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I read something interesting today which claims that Google is working on providing an ad-blocking capability to its Chrome web-browser.
On the face of it you might think WTF?
Here is a BBC report on the matter.
Since Google earns the vast majority of its revenues from advertising, why on earth would they want to shoot themselves in the foot by allowing Chrome users to block those ads?
At the same time, AdBlock must be more than a little concerned because this is a company which has built its fortunes on providing ad blocking capabilities to a range of browsers by way of plug-ins and similar technology. If Google makes this an intrinsic feature of one of the world's most popular browsers, AdBlock's profits could take a severe hit.
But is all that it appears to be?
Well I'm picking that this is potentially a very, very smart move on the part of Google -- but one that could backfire horribly.
You see, although they are probably the single largest player, Google is not the only advertising network in town. There are many other smaller networks out there, as well as countless websites that handle their own ads. It's these smaller networks and unaffiliated sites that tend to produce the most annoying advertising "noise" on the web so Google probably figures that any ad-blocking would affect them the most.
Google claims that its blocking would be designed to filter out the "bad" ads and improve a user's overall browsing experience. I assume they mean that the company's own small banners and text ads do not have an adverse effect nearly as great as those awful interstitials and auto-playing video solicitations. This would mean that the ad-blocking could be shipped such that it effectively gives a huge whack to non-Google ads whilst allowing the company's own network to slip through unmolested.
This ad-blocking isn't completely new to Chrome, it (like many other browsers) does have some basic anti-ad functionality such as the ability to block unsolicited pop-up windows. However, the proposed changes take this to a whole new level by (it would seem) allowing blocking on the basis of other ad characteristics.
One of the ad types identified as being most irritating are the prestituals. These are ads that appear as an unavoidable overlay before the content you're actually trying to reach. Often you an still see the dimmed or blurred content behind these ads but they require you to wait for a timeout or click on the (often hard to find) "close" button before you can proceed. It is this type of ad that the changes to Chrome would apparently seek to block.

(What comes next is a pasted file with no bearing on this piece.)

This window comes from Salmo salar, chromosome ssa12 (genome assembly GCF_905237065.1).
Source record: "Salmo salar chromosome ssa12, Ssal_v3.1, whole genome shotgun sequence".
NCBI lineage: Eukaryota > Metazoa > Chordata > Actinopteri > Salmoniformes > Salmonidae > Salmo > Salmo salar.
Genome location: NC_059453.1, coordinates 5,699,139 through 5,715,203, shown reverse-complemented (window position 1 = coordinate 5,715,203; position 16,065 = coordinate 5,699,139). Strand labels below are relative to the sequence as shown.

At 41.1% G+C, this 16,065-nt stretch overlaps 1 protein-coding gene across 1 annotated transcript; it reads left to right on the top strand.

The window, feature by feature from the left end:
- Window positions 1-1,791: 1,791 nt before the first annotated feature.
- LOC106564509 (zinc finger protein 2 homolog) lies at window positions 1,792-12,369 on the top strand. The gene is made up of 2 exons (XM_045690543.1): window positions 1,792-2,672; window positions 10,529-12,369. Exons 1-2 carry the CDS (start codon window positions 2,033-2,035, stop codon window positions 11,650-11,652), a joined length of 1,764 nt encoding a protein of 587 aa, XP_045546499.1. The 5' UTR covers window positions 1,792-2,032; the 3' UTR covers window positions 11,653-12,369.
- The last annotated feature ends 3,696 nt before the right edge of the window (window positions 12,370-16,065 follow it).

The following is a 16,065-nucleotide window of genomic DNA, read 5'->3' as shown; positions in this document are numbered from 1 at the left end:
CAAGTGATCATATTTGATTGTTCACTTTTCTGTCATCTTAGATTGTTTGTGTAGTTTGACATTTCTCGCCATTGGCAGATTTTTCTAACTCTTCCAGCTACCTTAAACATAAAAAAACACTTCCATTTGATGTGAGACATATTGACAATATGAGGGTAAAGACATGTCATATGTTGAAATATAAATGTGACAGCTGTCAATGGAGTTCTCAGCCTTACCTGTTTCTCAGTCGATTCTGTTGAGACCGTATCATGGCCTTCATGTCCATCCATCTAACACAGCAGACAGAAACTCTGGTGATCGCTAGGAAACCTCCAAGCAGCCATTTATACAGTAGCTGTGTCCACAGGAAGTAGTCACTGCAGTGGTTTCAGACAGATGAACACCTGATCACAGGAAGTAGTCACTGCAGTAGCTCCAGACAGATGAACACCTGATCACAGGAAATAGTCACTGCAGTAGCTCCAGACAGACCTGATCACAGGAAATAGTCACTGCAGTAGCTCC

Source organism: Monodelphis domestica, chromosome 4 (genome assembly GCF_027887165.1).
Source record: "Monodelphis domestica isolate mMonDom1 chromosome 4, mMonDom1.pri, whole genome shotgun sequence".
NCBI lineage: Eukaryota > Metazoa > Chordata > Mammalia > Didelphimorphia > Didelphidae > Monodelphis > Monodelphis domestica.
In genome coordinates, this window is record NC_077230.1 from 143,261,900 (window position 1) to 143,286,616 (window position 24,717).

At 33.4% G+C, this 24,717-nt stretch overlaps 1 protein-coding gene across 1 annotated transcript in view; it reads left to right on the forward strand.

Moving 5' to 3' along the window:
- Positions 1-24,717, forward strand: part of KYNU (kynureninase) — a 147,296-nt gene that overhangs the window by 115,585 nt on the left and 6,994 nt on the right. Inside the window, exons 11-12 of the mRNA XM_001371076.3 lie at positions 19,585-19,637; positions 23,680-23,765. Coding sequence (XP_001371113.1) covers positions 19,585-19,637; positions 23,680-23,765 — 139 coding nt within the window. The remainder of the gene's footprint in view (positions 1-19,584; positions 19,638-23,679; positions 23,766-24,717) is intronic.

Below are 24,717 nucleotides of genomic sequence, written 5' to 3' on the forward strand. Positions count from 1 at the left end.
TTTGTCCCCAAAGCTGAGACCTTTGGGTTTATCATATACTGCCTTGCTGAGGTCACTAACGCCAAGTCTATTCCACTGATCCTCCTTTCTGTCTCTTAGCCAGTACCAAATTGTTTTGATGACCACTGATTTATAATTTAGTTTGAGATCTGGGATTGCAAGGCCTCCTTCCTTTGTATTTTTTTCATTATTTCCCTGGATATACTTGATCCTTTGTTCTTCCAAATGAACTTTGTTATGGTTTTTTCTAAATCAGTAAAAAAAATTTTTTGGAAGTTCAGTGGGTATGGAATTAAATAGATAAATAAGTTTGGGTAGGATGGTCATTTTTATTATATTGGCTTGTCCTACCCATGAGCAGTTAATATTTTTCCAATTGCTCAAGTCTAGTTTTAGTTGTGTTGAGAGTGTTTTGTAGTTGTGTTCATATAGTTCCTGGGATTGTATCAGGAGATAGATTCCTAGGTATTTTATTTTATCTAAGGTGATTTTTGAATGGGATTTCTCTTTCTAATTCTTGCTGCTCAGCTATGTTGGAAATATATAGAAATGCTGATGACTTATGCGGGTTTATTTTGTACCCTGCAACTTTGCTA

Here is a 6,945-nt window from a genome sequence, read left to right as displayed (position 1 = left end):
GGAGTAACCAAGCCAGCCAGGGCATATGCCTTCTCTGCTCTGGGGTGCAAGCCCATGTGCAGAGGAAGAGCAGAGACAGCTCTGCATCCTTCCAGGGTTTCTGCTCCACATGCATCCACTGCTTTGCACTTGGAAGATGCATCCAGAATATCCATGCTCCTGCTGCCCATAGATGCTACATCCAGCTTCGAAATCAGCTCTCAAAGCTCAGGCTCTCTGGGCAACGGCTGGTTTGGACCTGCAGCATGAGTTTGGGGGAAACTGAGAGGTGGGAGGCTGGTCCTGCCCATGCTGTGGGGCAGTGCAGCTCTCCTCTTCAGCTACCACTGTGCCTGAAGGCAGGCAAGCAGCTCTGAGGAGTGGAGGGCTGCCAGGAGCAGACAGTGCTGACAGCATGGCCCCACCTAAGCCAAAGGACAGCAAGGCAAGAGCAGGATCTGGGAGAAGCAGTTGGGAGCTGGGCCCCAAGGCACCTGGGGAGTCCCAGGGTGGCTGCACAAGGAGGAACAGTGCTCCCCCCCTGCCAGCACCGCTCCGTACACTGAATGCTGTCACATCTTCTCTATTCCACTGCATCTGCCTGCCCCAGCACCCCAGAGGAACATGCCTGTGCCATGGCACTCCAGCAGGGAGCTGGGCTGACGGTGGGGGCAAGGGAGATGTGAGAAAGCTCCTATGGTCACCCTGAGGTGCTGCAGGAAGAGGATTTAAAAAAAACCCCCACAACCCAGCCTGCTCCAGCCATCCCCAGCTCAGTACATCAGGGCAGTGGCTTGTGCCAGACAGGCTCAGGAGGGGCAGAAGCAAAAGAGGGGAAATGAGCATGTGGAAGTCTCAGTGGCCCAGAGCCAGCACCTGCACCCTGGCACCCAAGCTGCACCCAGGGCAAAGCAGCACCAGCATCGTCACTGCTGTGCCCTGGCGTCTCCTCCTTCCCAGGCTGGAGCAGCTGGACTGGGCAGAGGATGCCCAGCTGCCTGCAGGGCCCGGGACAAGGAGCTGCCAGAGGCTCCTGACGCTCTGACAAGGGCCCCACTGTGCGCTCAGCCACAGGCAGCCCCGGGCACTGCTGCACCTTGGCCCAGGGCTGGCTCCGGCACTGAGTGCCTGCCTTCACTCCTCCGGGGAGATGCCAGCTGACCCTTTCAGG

Which raises a very interesting situation that Google will have to be incredibly careful about...
Most of YouTube's advertising appears in the form of prestitial (pre-roll) ads that run before a video on the site. Surely, if Google is going to allow users to block the prestitial advertising served up by other sites and networks, they must also allow that blocking to work on YouTube.
If not then they will almost certainly fall foul of regulators (especially in the EU) who will come down on them like a tonne of bricks for unfairly leveraging their position in the market to commercial advantage. This would not be the first time that Google copped a massive fine for stepping out of line in this way.
So tread carefully Google. This move could be very well accepted and hugely beneficial -- or, if you're too greedy, it could bite you on the arse.
Now, one only has to recall just how Google's greed has screwed YouTube in so many other ways (as mentioned in a recent column here) to realise that they're probably going to let money-lust get the better of them again in this case.
[Stingray theme]Stand by for action.... court action![/Stingray theme]
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